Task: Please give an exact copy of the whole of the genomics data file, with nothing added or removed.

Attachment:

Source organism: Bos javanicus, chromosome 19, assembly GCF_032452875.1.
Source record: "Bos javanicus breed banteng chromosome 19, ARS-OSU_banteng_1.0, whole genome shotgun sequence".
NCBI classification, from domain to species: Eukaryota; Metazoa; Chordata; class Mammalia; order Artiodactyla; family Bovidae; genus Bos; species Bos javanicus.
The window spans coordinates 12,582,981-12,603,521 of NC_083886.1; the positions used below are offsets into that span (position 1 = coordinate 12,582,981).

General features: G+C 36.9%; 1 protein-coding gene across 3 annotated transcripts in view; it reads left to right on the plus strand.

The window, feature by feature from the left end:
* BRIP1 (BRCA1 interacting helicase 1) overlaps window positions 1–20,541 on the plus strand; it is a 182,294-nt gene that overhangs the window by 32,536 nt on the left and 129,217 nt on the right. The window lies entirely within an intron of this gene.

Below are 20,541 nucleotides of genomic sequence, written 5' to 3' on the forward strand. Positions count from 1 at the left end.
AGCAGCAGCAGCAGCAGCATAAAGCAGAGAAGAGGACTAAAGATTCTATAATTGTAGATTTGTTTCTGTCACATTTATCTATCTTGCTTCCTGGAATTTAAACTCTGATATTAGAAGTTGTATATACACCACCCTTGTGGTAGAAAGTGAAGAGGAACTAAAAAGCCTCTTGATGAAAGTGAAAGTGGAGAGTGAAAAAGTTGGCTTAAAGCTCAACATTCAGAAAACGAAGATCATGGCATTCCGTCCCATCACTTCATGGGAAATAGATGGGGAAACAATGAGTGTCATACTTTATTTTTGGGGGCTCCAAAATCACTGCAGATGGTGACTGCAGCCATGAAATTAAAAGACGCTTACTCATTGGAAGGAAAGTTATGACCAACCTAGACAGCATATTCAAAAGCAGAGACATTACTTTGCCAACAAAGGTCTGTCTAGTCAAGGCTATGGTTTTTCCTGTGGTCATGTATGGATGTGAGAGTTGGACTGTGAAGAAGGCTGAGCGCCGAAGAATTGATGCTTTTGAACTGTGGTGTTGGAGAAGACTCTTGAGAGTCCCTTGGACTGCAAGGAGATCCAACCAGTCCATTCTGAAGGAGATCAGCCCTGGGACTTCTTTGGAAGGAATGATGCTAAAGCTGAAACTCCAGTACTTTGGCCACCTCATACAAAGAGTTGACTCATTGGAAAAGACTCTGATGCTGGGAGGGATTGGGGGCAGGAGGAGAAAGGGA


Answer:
Source organism: Bos javanicus, chromosome 19, assembly GCF_032452875.1.
Source record: "Bos javanicus breed banteng chromosome 19, ARS-OSU_banteng_1.0, whole genome shotgun sequence".
NCBI classification, from domain to species: Eukaryota; Metazoa; Chordata; class Mammalia; order Artiodactyla; family Bovidae; genus Bos; species Bos javanicus.
The window spans coordinates 12,582,981-12,603,521 of NC_083886.1; the positions used below are offsets into that span (position 1 = coordinate 12,582,981).

General features: G+C 36.9%; 1 protein-coding gene across 3 annotated transcripts in view; it reads left to right on the plus strand.

The window, feature by feature from the left end:
* BRIP1 (BRCA1 interacting helicase 1) overlaps window positions 1–20,541 on the plus strand; it is a 182,294-nt gene that overhangs the window by 32,536 nt on the left and 129,217 nt on the right. The window lies entirely within an intron of this gene.

Below are 20,541 nucleotides of genomic sequence, written 5' to 3' on the forward strand. Positions count from 1 at the left end.
AGCAGCAGCAGCAGCAGCATAAAGCAGAGAAGAGGACTAAAGATTCTATAATTGTAGATTTGTTTCTGTCACATTTATCTATCTTGCTTCCTGGAATTTAAACTCTGATATTAGAAGTTGTATATACACCACCCTTGTGGTAGAAAGTGAAGAGGAACTAAAAAGCCTCTTGATGAAAGTGAAAGTGGAGAGTGAAAAAGTTGGCTTAAAGCTCAACATTCAGAAAACGAAGATCATGGCATTCCGTCCCATCACTTCATGGGAAATAGATGGGGAAACAATGAGTGTCATACTTTATTTTTGGGGGCTCCAAAATCACTGCAGATGGTGACTGCAGCCATGAAATTAAAAGACGCTTACTCATTGGAAGGAAAGTTATGACCAACCTAGACAGCATATTCAAAAGCAGAGACATTACTTTGCCAACAAAGGTCTGTCTAGTCAAGGCTATGGTTTTTCCTGTGGTCATGTATGGATGTGAGAGTTGGACTGTGAAGAAGGCTGAGCGCCGAAGAATTGATGCTTTTGAACTGTGGTGTTGGAGAAGACTCTTGAGAGTCCCTTGGACTGCAAGGAGATCCAACCAGTCCATTCTGAAGGAGATCAGCCCTGGGACTTCTTTGGAAGGAATGATGCTAAAGCTGAAACTCCAGTACTTTGGCCACCTCATACAAAGAGTTGACTCATTGGAAAAGACTCTGATGCTGGGAGGGATTGGGGGCAGGAGGAGAAAGGGA